The end of October saw the 2014 edition of the Fort Lauderdale International Boat Show (FLIBS) – one of the most prominent sale shows on the yachting calendar. Before the show, The Crew Report spoke to a number of captains about their expectations of the show (view the article here) and now, approaching a month after the show, we speak to some of the attending captains about how they found the 2014 edition. 


The sun sets on FLIBS 2014

Captain Heiko von Prittwitz und Gaffron, of Sai Ram, was attending FLIBS for the first time, having attended a multitude of Monaco Yacht Shows and Miami Boat Shows. During the show Sai Ram was docked slightly further afield at Pier 66, to which visitors at the main show would have to get a water taxi.

A superyacht’s draft is something that all captains know must be carefully considered during berthing considerations, but Captain von Prittwitz und Gaffron found some problems in this area. “We eventually [after some communication problems with Show Management] moved into our berth on 29 October, and my concerns about draft were confirmed. I walked over half a dozen times myself to check the situation, but because Show Management did not communicate and the Marina Pier 66 Dock Master was not in charge [we still ran into this problem],” Captain von Prittwitz und Gaffron told The Crew Report.


"We eventually moved into our berth on 29 October, and my concerns about draft were confirmed."



Pier 66 can be a double-edged sword when it comes to visitors: less visitors, but those that do visit are, most agree, of a higher quality with more serious and genuine interest in the yachts. “While we prefer to have a few quality customers and clients, rather than the hordes of ice-cream-licking kids with parents window shopping and individuals only trying to impress their friends, girlfriends or you name it, we, and many others, felt Show Management did not encourage customers and clients to come over to this end. Though perhaps this is unfair, as it might be difficult to steer this, but it appeared that this part of FLIBS was not so well exposed,” he added.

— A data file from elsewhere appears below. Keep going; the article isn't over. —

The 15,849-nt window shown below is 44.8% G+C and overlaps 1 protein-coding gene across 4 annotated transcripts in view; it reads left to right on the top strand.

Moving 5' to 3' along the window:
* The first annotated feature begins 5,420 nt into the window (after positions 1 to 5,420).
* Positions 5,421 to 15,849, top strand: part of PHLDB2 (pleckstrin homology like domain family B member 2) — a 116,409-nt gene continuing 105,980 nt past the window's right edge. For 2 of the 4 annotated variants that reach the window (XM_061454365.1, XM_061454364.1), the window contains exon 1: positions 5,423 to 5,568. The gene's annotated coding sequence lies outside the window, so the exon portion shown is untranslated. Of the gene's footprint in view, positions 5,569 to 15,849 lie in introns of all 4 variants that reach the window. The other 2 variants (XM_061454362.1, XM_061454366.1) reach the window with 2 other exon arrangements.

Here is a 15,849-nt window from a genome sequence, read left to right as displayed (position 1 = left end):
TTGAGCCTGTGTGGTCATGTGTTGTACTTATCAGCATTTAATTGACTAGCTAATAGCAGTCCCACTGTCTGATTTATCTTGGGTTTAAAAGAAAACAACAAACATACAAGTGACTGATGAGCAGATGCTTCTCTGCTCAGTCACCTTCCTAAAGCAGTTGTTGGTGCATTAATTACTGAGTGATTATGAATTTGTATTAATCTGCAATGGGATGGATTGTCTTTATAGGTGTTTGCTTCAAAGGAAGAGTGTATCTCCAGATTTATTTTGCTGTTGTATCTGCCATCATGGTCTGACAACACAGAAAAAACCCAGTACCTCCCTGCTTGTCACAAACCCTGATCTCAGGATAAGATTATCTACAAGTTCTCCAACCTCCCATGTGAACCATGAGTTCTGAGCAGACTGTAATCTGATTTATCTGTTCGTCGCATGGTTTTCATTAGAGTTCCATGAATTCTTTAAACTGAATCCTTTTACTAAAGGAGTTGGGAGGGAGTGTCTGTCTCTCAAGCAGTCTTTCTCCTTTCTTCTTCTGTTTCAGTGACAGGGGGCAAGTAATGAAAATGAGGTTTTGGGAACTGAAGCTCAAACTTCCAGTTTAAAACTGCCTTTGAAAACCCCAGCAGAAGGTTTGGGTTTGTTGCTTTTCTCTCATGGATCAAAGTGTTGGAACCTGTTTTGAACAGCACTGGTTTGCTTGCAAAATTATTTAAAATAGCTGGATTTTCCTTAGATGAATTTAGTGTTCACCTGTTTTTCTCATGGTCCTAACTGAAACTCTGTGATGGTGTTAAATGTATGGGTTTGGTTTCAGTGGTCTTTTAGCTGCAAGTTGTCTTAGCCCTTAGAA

Golden Compass

Captain Brad Baker, however, was located at the main part of the show, on board Golden Compass, and tells The Crew Report he had a successful show. “As we were located on the face dock at the Northrop and Johnson section, we saw plenty of traffic and as a result had a lot of interest in the yacht for both sale and charter. Although we are yet to sell, there are leads to follow and we saw some very interest clients,” he explains.

“The general mood of the show seemed positive from brokers and crew alike,” Captain Baker adds. “Attendance seemed to be good on all days and was probably bolstered by good weather for all five days, which has been rare in recent years.”

The real success of a sale show such as FLIBS is the business that comes afterwards, so time will tell as to whether the 2014 edition was a success. If you attended the show, please share your comments below as to your thoughts on this year’s show.